When people are deciding whether or not they want to buy from, or work with, a particular business, they often have an internal checklist that helps them form their ultimate opinion. Part of that checklist includes your website, which should be home to helpful information about your company at the very least. Unfortunately, simply having a website or e-commerce shop isn’t enough, and if you aren’t properly maintaining your site, it could be negatively impacting your business.
We’ve collected five of the biggest offenses to help you ensure you’re running a successful website.
1. Not Following Design Best Practices
It’s extremely important for your website to look its best. Part of this is because it’s a reflection of your business, just like if someone was passing your storefront or taking a peek inside your store. However, the elements involved get a bit more specific.
This is critical for two reasons. First, load speed is a ranking factor for Google and other search engines; if it loads too slowly, your SERP position will drop significantly, making your business harder to discover. Second, online users expect fast load times, and they aren’t willing to wait. What should you aim for? A mere 2 seconds is an acceptable page load time for e-commerce sites; however, Google itself aims for under half a second for its pages. Bear in mind that 53% of smartphone users are going to abandon a site that takes longer than 3 seconds to load.
A Modern Look
By modern, we mean a site that looks like it’s been created recently. You see, 75% of users will judge your business’ credibility based on your website design. If your website looks like it’s a little old, your business may seem out of touch and question if you’re the best brand for their needs, but if it seems too old, they’ll begin to doubt your quality or legitimacy as a business.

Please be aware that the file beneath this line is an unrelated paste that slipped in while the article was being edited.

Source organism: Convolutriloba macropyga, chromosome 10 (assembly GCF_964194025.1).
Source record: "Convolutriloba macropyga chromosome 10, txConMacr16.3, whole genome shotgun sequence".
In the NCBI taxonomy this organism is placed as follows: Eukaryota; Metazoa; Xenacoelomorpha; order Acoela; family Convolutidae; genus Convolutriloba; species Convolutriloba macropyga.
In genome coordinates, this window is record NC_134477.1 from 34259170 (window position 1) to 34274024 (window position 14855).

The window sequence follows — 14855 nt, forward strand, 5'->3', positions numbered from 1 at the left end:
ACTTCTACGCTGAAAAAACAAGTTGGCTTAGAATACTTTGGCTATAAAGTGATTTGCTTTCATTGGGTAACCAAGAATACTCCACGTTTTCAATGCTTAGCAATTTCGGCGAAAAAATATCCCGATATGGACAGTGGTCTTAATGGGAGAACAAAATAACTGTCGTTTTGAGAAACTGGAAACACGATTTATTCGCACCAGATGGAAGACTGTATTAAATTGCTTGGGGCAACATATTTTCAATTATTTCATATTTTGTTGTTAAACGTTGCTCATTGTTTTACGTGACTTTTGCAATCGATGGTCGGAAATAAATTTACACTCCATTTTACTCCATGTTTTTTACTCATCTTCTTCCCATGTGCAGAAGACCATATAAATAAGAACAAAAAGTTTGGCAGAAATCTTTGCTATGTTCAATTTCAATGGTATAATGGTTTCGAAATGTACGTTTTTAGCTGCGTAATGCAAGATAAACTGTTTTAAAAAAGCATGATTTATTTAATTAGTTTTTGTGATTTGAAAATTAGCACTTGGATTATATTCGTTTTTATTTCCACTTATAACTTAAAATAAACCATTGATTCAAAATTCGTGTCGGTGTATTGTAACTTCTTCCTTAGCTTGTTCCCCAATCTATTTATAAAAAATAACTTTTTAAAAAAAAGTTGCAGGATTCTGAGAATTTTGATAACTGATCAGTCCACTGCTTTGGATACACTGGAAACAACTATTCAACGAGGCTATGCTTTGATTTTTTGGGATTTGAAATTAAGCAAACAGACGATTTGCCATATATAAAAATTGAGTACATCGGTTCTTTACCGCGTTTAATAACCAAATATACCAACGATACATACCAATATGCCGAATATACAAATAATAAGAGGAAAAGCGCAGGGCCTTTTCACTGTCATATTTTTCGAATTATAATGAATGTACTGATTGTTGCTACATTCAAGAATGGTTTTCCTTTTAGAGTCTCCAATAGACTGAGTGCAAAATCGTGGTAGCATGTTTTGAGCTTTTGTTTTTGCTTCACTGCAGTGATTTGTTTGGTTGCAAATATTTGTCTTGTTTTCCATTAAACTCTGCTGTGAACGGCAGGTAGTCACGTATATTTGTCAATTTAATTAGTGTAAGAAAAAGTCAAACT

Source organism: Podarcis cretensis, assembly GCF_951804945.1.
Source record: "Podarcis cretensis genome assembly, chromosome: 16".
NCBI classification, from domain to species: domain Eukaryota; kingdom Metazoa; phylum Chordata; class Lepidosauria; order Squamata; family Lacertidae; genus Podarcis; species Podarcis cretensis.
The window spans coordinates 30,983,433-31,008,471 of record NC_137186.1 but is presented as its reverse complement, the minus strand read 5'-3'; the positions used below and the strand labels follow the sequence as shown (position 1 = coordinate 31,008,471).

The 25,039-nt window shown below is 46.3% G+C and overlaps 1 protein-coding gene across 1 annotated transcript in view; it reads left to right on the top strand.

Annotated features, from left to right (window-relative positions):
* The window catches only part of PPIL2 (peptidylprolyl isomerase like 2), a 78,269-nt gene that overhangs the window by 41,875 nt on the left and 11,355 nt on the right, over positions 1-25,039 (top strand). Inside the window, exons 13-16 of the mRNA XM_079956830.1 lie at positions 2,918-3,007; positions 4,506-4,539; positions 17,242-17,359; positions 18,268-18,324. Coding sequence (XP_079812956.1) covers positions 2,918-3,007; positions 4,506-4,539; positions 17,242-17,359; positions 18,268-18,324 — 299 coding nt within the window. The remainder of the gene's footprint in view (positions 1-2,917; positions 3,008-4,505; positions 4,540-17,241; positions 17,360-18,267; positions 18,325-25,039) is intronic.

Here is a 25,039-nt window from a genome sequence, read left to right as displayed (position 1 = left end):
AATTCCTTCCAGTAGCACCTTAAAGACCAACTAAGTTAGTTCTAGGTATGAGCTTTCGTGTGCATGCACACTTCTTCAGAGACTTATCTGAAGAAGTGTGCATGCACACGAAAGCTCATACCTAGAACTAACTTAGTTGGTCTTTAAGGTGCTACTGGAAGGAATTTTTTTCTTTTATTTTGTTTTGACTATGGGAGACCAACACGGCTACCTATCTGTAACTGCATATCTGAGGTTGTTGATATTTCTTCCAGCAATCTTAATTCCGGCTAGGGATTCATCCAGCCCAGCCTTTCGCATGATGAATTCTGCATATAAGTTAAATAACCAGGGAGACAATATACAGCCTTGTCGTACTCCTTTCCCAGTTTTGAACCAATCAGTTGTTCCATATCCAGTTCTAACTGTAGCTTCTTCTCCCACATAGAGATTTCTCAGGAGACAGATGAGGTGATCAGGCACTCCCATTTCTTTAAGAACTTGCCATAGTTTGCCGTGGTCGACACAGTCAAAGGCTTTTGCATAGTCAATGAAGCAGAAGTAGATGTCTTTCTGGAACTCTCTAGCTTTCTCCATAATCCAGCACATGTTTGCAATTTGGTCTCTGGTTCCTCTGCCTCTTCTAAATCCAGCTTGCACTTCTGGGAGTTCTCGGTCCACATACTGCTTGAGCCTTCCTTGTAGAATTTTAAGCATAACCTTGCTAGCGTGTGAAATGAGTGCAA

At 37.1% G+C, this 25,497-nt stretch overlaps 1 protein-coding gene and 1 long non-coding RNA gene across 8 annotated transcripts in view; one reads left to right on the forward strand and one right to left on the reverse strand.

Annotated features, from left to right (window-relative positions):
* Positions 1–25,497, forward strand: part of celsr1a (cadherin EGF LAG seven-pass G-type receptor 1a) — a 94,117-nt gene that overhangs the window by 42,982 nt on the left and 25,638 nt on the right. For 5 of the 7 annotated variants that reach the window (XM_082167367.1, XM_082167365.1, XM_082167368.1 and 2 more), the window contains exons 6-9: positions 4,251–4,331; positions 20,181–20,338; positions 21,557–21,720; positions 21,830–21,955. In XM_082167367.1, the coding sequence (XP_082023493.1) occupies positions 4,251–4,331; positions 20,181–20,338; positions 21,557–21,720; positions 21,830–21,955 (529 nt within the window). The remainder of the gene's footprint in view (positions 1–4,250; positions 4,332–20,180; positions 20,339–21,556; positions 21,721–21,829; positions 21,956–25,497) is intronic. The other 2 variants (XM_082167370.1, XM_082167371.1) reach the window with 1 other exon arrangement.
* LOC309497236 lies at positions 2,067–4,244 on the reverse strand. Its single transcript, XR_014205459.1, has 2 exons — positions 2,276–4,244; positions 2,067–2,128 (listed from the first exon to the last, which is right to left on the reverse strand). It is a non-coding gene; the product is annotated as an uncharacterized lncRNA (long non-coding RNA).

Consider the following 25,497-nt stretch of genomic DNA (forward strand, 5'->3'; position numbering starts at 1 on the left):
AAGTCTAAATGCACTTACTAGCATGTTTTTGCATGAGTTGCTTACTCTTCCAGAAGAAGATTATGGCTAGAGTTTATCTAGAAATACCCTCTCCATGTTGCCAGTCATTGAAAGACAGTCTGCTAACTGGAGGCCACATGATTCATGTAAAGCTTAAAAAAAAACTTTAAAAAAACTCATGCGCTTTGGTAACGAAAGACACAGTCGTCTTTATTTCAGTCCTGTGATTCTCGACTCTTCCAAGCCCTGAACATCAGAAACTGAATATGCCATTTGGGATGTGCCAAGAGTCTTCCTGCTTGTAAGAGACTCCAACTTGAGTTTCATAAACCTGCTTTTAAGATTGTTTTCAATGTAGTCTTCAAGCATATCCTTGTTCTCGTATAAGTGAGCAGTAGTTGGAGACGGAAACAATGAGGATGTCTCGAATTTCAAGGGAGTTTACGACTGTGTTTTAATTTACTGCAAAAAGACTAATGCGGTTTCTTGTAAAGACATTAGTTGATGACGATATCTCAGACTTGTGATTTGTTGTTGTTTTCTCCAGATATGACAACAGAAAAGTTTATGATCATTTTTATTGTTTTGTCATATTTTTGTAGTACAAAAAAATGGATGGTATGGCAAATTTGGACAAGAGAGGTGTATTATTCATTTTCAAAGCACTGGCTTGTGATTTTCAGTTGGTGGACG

Mobile-friendliness is another major Google ranking factor, and while having a separate mobile site is a solution, responsive design is significantly wiser. Consider the fact that smartphones are often slightly different shapes and resolutions, but they’ll also use tablets, desktops, and even their smart TV to browse the internet. A responsive website means that no matter what kind of device the customer is using, elements will place themselves within the screen appropriately, and text will appear at an appropriate size.
Users don’t want to feel like they’re navigating a labyrinth to reach the information, content, or products they’re interested in. The more difficult it is to find what they want, the more frustrated they’ll become and the more likely it is they’ll give up or simply head to a competitor instead. Mobile-friendliness plays a factor here as well: for instance, elements like drop down menus are annoying enough to visitors that are using a mouse, and trying to navigate one using their thumb is that much more difficult.
Brand consistency is also critical in building consumer trust, lifting message recall, and improving conversions. If you drive a visitor to your website through a radio ad, they need to clearly associate the website with the brand they heard on the radio. The message needs to be consistent, especially if you direct them to a landing page, and whatever you’re promoting in your radio ad needs to be easy to discover on your website.
You ought to be regularly checking to ensure that all of the links you feature on your site are functional. This is especially critical for navigation within your site: if a customer clicks a link to view products featured in a sale but end up with an error page, that’s frustrating. They may give you the benefit of the doubt and come back later, but if it continues to happen, they’ll give up on your brand. Don’t leave broken links that lead out from your website either, since numerous broken links will begin to damage your credibility.